Aesop's Fables, translated by Laura Gibbs (2002)
514. ZEUS AND MAN
Perry 311 (Chambry
They say that in the beginning, when the animals were being formed, they
received their endowments from Zeus. To some he gave strength, and to
some speed, and to others wings. Man, however, was still naked so he said
to Zeus, 'I am the only one that you have left without a gift.' Zeus replied,
'You are unaware of the gift you have obtained, but it is the greatest
gift of all: you have received the gift of speech and the ability to reason,
which has power both among the gods and among mortals; it is stronger
than the strong and swifter than the swift.' Man then recognized the gift
he had been given and bowed down before Zeus, offering him thanks.
The fable shows that while we have all been honoured by God with the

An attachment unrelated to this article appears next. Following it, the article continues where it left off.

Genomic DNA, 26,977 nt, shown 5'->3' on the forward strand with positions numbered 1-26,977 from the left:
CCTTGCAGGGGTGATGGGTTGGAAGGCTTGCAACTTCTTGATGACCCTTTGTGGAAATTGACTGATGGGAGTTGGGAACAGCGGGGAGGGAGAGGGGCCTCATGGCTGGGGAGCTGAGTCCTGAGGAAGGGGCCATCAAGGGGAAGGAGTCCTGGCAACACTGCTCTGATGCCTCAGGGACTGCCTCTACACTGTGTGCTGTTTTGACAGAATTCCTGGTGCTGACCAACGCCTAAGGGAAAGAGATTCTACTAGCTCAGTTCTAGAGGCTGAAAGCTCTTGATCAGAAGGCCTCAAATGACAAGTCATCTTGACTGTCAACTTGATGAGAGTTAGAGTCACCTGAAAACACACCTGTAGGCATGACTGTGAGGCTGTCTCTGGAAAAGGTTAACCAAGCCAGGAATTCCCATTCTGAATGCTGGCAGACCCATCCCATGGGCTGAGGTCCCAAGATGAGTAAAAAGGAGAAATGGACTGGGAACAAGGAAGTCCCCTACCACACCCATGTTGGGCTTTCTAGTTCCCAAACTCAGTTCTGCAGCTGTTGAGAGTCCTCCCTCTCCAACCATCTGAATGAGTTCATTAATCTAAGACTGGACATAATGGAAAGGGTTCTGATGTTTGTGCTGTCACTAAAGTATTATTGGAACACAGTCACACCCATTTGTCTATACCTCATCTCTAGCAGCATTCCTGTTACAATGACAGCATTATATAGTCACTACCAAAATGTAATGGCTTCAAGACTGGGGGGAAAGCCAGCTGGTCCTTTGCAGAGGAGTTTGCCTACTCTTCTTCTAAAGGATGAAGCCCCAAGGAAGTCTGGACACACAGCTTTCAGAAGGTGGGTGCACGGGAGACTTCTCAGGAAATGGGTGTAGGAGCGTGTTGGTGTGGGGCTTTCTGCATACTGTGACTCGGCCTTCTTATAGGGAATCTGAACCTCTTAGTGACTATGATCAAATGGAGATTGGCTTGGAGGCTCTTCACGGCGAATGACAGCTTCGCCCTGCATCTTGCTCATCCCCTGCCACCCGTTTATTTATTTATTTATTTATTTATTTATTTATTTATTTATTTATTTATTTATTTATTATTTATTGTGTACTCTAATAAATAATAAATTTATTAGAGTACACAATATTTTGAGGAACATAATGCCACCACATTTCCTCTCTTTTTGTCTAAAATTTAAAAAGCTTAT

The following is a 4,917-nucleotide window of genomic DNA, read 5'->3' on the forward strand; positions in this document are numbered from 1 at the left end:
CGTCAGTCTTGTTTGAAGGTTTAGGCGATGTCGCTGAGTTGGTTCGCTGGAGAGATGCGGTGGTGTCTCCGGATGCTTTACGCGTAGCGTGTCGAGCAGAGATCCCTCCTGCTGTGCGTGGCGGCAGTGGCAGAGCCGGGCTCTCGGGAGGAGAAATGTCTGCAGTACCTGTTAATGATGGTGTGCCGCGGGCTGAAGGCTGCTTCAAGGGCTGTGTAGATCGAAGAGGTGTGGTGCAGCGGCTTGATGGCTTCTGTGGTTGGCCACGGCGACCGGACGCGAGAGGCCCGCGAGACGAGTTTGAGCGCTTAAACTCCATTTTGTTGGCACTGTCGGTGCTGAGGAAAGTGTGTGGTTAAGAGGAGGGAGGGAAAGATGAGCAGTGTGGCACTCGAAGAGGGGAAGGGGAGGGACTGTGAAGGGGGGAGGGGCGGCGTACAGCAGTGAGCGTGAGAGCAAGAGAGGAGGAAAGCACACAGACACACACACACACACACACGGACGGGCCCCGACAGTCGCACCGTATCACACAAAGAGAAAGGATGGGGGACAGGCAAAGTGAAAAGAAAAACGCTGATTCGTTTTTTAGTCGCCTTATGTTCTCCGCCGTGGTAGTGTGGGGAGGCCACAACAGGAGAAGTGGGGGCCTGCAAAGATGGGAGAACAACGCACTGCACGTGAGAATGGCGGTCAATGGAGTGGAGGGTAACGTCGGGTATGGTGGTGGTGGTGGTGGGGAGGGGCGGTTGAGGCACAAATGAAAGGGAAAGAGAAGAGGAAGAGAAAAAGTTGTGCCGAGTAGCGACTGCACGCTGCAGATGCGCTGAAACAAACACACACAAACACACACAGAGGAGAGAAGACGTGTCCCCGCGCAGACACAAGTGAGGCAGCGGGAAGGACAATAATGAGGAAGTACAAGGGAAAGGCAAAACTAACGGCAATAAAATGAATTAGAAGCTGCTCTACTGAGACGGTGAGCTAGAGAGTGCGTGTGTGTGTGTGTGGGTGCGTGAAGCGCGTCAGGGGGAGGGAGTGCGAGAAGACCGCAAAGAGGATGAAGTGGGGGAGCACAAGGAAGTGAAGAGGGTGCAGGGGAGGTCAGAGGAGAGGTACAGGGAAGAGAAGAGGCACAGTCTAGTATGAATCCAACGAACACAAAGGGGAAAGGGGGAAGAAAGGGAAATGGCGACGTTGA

gift of speech and reason, there are some who are unaware of this great
honour and are instead jealous of the animals even though the animals
lack both speech and sense.
Note: The gift given to mankind is called logos in Greek, which refers
both to speech and to rational thought. The Greeks regularly referred
to animals as aloga, or lacking in logos. This Greek phrase thus has
a double meaning much like the English expression 'dumb animals,' which
is used to indicate animals who are both speechless and (supposedly)
stupid. For a different account of the creation, see Plato,
Protagoras 320C ff., where the defenceless human race is armed by
Prometheus with fire.
Aesop's Fables. A new translation by Laura
Oxford University Press (World's Classics): Oxford, 2002.
cover, with new ISBN, published in 2008; contents of book unchanged.